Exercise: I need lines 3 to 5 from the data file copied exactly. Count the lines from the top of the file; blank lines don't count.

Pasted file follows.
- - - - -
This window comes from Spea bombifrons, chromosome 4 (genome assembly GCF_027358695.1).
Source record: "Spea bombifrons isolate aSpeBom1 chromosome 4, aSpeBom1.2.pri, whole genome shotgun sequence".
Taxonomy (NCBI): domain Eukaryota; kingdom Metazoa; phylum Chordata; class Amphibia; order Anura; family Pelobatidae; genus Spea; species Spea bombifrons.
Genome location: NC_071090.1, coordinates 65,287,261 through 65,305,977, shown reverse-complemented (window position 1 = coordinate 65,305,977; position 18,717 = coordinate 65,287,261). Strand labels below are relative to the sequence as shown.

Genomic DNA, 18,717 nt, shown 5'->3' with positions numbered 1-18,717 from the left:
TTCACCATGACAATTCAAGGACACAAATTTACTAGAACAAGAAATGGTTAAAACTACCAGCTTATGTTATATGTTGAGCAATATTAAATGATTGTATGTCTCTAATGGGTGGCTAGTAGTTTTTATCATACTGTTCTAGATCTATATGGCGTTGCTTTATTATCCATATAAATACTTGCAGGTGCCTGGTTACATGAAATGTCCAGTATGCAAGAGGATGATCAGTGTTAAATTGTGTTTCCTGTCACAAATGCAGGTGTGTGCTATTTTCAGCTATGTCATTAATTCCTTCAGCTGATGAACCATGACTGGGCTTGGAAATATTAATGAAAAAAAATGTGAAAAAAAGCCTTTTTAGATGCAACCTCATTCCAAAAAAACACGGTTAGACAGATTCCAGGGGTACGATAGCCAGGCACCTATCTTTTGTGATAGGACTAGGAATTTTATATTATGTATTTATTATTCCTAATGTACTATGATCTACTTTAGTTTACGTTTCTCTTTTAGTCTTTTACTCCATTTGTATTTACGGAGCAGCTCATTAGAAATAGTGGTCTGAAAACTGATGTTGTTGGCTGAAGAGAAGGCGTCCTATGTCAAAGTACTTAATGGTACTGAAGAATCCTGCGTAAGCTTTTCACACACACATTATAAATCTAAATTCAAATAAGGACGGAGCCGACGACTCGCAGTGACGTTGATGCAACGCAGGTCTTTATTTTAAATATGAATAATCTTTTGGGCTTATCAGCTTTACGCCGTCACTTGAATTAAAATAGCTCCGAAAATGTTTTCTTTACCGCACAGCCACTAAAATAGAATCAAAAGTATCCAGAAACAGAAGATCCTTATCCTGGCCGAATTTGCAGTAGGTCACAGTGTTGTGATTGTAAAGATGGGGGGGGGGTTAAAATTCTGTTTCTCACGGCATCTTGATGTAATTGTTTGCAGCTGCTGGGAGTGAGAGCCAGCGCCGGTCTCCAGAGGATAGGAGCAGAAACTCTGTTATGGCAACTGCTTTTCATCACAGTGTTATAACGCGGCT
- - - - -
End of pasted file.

Taxonomy (NCBI): domain Eukaryota; kingdom Metazoa; phylum Chordata; class Amphibia; order Anura; family Pelobatidae; genus Spea; species Spea bombifrons.
Genome location: NC_071090.1, coordinates 65,287,261 through 65,305,977, shown reverse-complemented (window position 1 = coordinate 65,305,977; position 18,717 = coordinate 65,287,261). Strand labels below are relative to the sequence as shown.

Genomic DNA, 18,717 nt, shown 5'->3' with positions numbered 1-18,717 from the left: